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Can “another” be used with plural nouns provided periods or measurements don’t count?

Here is the context (found in a forum for learners of English)

WAITRESS: Do you two students want more pie? We have two flavors.

STUDENT A: Yes. I already had one slice of apple pie, and now I would like another one.

STUDENT B: Yes, but I already had a slice of apple, so now I would like to try the other one.

1 "Another one" means "one more of the same." 2 "the other one" means "a different one."

It's pretty much clear with two objects but it's not clear for me if there were three different objects.

WAITRESS: Do you two students want more pie? We have three flavors.

STUDENT A: Yes. I already had one slice of apple pie, and now I would like another one.

STUDENT B: Yes, but I already had a slice of apple, so now I would like to try ....

What does B have to say? If he says:

1) "another" - he gets the same flavor

2) "the other" - is not possible as it implies only one while there are two left.

What shall B say?

PS: There are many questions dealing with other/another but I failed to find one dealing with this very matter, if there is still one out there I am sorry not to have found it.

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marked as duplicate by FumbleFingers, Zairja, Mitch, MετάEd, Mark Beadles Oct 29 '12 at 23:12

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Is the example with 3 objects from the text book? –  Matt Эллен Oct 28 '12 at 14:09
1  
Most grammar books don't like inconvinient contexts. –  user1425 Oct 28 '12 at 14:14
    
There should be a badge for that comment, user1425. –  StoneyB Oct 28 '12 at 14:26

3 Answers 3

People would just say

Yes, but I already had a slice of apple, so now I would like to try a different pie.

Well, they wouldn't say that, it's overly verbose. They'd more likely say

Yes, but a different pie.

and then specify the pie.

If you have to use another or other you could try

Yes, and/but I'll try another pie this time.

and then specify the pie.

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So one way out of it is to use "different". However, your suggestion with "another pie this time" seems to mean "an extra slice of the same pie" rather than "an extra slice of a different pie". May be I shouldn't abide by this definition "1 "Another one" means "one more of the same." As you suggest it may mean "one more of a different kind" –  user1425 Oct 28 '12 at 14:25
    
Just another idea. Is it possible (correct) to say: "Give me one other slice"? Seems like we have: a different slice= another slice = (?) one other slice –  user1425 Oct 28 '12 at 14:29
2  
@user1425 Another, all by itself, in this context would take the default scope "what I just had": "Another slice of the same pie". If that's not what you want, you have to narrow the scope. One way is to say "Another slice, but of a different pie." Another, however, may also take the meaning "a different"; by introducing it with but you constrain this interpretation: "but another pie". –  StoneyB Oct 28 '12 at 14:37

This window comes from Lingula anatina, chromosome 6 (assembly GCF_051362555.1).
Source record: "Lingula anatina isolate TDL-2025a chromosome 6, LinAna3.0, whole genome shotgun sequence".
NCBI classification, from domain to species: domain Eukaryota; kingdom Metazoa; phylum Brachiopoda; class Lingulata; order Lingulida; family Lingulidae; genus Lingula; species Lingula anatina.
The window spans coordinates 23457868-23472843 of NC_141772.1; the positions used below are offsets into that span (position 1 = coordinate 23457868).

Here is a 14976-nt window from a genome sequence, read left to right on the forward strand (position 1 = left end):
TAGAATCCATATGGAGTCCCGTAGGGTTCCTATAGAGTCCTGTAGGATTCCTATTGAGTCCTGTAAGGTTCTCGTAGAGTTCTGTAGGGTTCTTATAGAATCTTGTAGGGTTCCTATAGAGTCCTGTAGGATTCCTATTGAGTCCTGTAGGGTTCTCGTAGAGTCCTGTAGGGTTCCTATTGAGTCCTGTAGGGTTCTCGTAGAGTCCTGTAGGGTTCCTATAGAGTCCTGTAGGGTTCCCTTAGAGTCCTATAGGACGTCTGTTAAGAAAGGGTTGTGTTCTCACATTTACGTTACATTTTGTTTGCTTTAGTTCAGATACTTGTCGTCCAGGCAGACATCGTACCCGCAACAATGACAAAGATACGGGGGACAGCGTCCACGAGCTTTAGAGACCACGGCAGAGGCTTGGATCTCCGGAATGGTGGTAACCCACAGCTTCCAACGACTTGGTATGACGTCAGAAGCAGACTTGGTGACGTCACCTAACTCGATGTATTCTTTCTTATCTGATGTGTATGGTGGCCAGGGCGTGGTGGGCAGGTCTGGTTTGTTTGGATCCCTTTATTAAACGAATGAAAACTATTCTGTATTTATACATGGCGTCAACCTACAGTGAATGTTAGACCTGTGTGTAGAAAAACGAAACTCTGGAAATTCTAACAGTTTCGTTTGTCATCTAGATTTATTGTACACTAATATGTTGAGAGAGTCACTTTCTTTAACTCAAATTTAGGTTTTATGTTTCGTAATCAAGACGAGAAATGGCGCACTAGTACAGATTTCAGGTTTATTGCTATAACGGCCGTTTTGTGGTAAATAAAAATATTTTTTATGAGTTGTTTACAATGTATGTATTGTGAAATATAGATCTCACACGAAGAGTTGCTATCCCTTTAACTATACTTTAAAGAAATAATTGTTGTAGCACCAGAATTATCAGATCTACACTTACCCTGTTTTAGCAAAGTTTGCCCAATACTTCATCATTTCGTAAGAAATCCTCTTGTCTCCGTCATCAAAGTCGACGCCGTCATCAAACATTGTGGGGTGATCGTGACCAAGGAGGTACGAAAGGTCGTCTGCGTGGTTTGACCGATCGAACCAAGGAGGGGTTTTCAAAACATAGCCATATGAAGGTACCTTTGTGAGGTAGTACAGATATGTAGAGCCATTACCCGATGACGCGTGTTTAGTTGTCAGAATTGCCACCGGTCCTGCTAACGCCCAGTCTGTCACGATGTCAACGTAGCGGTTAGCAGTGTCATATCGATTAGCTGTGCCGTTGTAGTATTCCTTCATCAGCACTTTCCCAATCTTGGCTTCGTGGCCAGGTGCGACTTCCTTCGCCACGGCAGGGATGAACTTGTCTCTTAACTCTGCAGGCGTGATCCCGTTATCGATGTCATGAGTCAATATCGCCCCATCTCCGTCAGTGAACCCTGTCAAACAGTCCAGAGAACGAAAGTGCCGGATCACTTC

1  
Person B would just say, "Yes, but I already had a slice of apple, so now I would like to try the lemon meringue." :^) –  J.R. Oct 29 '12 at 0:31

In English, we use the other for the second in a pair, while we use another for a further element in a series. You must carefully distinguish these two cases:

  1. Using a definite determiner there means there is no more than that one alone, being definite and all. Being definite, it is conclusive.
  2. Using an indefinite determiner means you are not specifying that the one indicated is all there is. Being indefinite, we do not know what else there may or may not be.

So in example, with queried versions being at least rare, if not actually suspect:


  1. Definite:

    • I want the other one. I want the other.
    • I want that other one. (?I want that other.)
    • I want this other one. (?I want this other.)
    • I want both other ones. I want both others.
  2. Indefinite:

    • I want another one. I want another.
    • I want some other one. (?I want some other.)
    • I want no other one. I want no other.

This distinction of two versus many, or of definite versus indefinite, is hardly unique to English. In fact, it’s quite common, for it has been around for rather a long time in Western tongues.

For example in Latin, there were two kinds of other. When it was part of a natural pair, one used alter, which corresponds to “the other” in English. Otherwise you used alias, which corresponds to “another”. And Spanish uses just otro for “another”, but el otro for “the other”. Other Romance tongues sometimes use an indefinite determiner for the indefinite alternative.

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I’d say a different one or another one of the same.

As for the other possibilities, human language is ambiguous sometimes.

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